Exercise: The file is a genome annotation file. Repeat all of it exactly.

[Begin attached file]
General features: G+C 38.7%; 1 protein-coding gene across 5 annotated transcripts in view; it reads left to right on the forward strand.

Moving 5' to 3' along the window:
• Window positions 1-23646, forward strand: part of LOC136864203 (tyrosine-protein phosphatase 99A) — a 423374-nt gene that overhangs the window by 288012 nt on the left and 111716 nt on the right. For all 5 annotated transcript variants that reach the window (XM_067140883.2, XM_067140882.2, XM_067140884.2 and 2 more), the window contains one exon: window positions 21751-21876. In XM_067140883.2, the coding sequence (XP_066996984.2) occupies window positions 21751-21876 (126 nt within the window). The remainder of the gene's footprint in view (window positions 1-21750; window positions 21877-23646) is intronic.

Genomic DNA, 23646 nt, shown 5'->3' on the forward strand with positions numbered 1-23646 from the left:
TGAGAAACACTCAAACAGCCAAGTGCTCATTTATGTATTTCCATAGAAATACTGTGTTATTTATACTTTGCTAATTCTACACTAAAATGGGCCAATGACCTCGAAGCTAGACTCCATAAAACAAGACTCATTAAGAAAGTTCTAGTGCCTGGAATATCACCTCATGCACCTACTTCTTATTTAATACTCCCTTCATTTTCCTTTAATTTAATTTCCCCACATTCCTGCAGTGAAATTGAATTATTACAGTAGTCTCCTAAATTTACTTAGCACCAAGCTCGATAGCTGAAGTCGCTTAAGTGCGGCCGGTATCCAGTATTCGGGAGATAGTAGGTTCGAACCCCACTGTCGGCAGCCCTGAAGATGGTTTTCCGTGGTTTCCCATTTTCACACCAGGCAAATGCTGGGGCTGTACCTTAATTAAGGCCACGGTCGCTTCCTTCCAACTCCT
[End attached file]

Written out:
General features: G+C 38.7%; 1 protein-coding gene across 5 annotated transcripts in view; it reads left to right on the forward strand.

Moving 5' to 3' along the window:
• Window positions 1-23646, forward strand: part of LOC136864203 (tyrosine-protein phosphatase 99A) — a 423374-nt gene that overhangs the window by 288012 nt on the left and 111716 nt on the right. For all 5 annotated transcript variants that reach the window (XM_067140883.2, XM_067140882.2, XM_067140884.2 and 2 more), the window contains one exon: window positions 21751-21876. In XM_067140883.2, the coding sequence (XP_066996984.2) occupies window positions 21751-21876 (126 nt within the window). The remainder of the gene's footprint in view (window positions 1-21750; window positions 21877-23646) is intronic.

Genomic DNA, 23646 nt, shown 5'->3' on the forward strand with positions numbered 1-23646 from the left:
TGAGAAACACTCAAACAGCCAAGTGCTCATTTATGTATTTCCATAGAAATACTGTGTTATTTATACTTTGCTAATTCTACACTAAAATGGGCCAATGACCTCGAAGCTAGACTCCATAAAACAAGACTCATTAAGAAAGTTCTAGTGCCTGGAATATCACCTCATGCACCTACTTCTTATTTAATACTCCCTTCATTTTCCTTTAATTTAATTTCCCCACATTCCTGCAGTGAAATTGAATTATTACAGTAGTCTCCTAAATTTACTTAGCACCAAGCTCGATAGCTGAAGTCGCTTAAGTGCGGCCGGTATCCAGTATTCGGGAGATAGTAGGTTCGAACCCCACTGTCGGCAGCCCTGAAGATGGTTTTCCGTGGTTTCCCATTTTCACACCAGGCAAATGCTGGGGCTGTACCTTAATTAAGGCCACGGTCGCTTCCTTCCAACTCCT